It’s only fitting the NBA Finals wind down alongside the 2017 NBA draft process.
While LeBron James and the Cleveland Cavaliers fight for survival against the Golden State Warriors in a familiar 3-1 situation, NBA draft prospects continue to go through the paces with teams perhaps interested in calling their names at the podium on June 22.
The Finals rightfully command more attention right about now. Not only is there a championship at stake, the prospect workouts themselves don’t usually change much unless something wildly negative occurs.
By now, NBA front offices have worked for years on this class and have droves of film from maybe before high school on, not to mention the combine and plenty of background work.
Those details aside, it doesn’t make the final stretch of the process any less interesting. Below, let’s take a look at a mock draft and zoom in on some of the interesting recent workouts.
2017 NBA Mock Draft
Notable Recent Workouts
UCLA’s TJ Leaf is one of the more interesting prospects in the draft this year.
Far from the biggest name on the Bruins one season ago, Leaf quietly posted a season NBA teams loved because he’s the embodiment of where the league’s headed when it comes to forwards who can shoot from range.
Leaf is easily one of the better stretch 4 prospects in the draft. Coming in at 6’10” and 222 pounds, he shot 61.7 percent from the floor last season and 46.6 percent from deep. He clearly needs to work on other areas of his game, but the size-shooting combo doesn’t come around often and is quite the baseline NBA teams can start with when it comes to developing him.
Unfortunately for Leaf, he recently worked out with the Utah Jazz, and Walt Perrin, the team’s vice president of player personnel, told Andy Larsen of KSL.com the following: “His Jazz 100 was good, but not great. He shot it pretty well when he was spotting up but struggled a little bit on the move.”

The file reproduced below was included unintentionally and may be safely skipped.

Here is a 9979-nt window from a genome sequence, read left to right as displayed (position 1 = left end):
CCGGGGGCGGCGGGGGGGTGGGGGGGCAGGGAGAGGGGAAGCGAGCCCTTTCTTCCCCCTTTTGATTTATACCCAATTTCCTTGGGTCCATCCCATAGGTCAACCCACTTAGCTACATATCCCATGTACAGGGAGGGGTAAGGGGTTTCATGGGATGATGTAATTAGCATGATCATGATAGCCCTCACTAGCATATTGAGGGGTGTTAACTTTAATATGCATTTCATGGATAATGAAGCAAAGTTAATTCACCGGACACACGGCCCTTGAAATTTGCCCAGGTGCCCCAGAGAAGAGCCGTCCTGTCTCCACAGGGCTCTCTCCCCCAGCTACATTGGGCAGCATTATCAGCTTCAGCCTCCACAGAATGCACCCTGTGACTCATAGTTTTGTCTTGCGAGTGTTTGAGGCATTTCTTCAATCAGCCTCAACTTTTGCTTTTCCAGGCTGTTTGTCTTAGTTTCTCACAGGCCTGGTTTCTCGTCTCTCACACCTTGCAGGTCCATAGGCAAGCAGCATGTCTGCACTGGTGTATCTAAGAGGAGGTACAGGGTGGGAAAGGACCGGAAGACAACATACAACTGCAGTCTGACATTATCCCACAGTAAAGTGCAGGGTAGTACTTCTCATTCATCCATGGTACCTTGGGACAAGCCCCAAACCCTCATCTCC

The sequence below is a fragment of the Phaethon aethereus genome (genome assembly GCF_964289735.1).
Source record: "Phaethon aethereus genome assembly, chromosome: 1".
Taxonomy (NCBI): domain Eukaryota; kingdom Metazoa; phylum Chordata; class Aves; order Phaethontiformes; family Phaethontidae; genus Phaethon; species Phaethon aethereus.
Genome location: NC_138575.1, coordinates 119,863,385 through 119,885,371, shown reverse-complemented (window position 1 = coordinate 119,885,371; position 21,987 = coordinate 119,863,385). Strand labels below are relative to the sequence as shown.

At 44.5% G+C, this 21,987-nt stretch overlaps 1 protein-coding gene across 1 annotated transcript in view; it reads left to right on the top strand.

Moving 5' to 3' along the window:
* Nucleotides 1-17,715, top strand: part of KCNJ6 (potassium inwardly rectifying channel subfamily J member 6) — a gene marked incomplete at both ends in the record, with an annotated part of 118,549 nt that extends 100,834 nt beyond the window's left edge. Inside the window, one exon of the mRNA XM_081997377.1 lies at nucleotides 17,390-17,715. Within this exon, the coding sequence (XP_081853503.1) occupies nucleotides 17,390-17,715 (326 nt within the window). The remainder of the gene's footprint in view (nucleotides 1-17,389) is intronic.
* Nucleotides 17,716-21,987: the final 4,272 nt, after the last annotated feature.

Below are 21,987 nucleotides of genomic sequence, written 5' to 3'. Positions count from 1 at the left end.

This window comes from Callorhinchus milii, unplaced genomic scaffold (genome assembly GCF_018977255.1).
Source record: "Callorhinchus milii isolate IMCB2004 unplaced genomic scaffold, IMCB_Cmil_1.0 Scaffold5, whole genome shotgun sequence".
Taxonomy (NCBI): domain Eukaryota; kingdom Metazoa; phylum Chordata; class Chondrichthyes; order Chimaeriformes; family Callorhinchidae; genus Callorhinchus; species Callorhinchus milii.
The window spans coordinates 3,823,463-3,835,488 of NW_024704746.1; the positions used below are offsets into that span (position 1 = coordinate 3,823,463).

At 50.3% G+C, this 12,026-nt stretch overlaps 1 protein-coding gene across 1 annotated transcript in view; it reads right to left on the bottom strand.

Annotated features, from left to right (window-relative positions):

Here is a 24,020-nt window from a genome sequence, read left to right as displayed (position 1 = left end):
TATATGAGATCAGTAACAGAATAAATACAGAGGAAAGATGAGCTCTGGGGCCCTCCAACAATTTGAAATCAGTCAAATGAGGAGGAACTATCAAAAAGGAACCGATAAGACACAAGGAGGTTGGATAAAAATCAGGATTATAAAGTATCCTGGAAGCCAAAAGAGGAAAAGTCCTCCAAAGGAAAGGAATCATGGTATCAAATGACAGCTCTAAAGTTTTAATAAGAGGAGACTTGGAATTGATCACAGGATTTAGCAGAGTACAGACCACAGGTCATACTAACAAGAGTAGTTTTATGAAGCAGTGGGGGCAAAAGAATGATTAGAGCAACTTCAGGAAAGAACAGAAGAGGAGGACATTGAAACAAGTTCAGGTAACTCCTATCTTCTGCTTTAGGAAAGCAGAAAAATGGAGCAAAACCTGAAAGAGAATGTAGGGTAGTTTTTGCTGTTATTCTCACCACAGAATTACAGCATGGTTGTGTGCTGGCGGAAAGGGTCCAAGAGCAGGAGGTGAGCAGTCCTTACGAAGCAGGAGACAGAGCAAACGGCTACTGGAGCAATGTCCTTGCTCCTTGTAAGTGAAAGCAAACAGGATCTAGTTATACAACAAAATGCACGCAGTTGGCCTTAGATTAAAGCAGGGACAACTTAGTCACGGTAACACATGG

Look, Leaf’s struggles outside of shooting don’t exactly come as a surprise. He’s light for a forward and needs to add strength, which in turn doesn’t help him fight through screens or bang down low on the defensive end of the court when asked.
Still, the above mock doesn’t slam Leaf’s stock too much by having him come off the board at No. 21 to the Oklahoma City Thunder. Considering the team needs to get back to its floor-spacing ways via shooting, Leaf is a nice rotational piece to groom for the future while he soaks up minutes off the bench.
While the above comments about workouts hold true, they can be quite important for a prospect like Duke’s Luke Kennard.
Kennard is all of 6’6″ and 196 pounds and seems stuck in a rut known as the shooter-only prospect. He didn’t do himself any favors digging out of the reputation when handed a shovel known as the draft combine, as he declined to do athletic testing.
If all a team wants is shooting, great. Last year, Kennard shot 48.9 percent from the floor and 43.8 percent from deep on the way to averaging 19.5 points per game.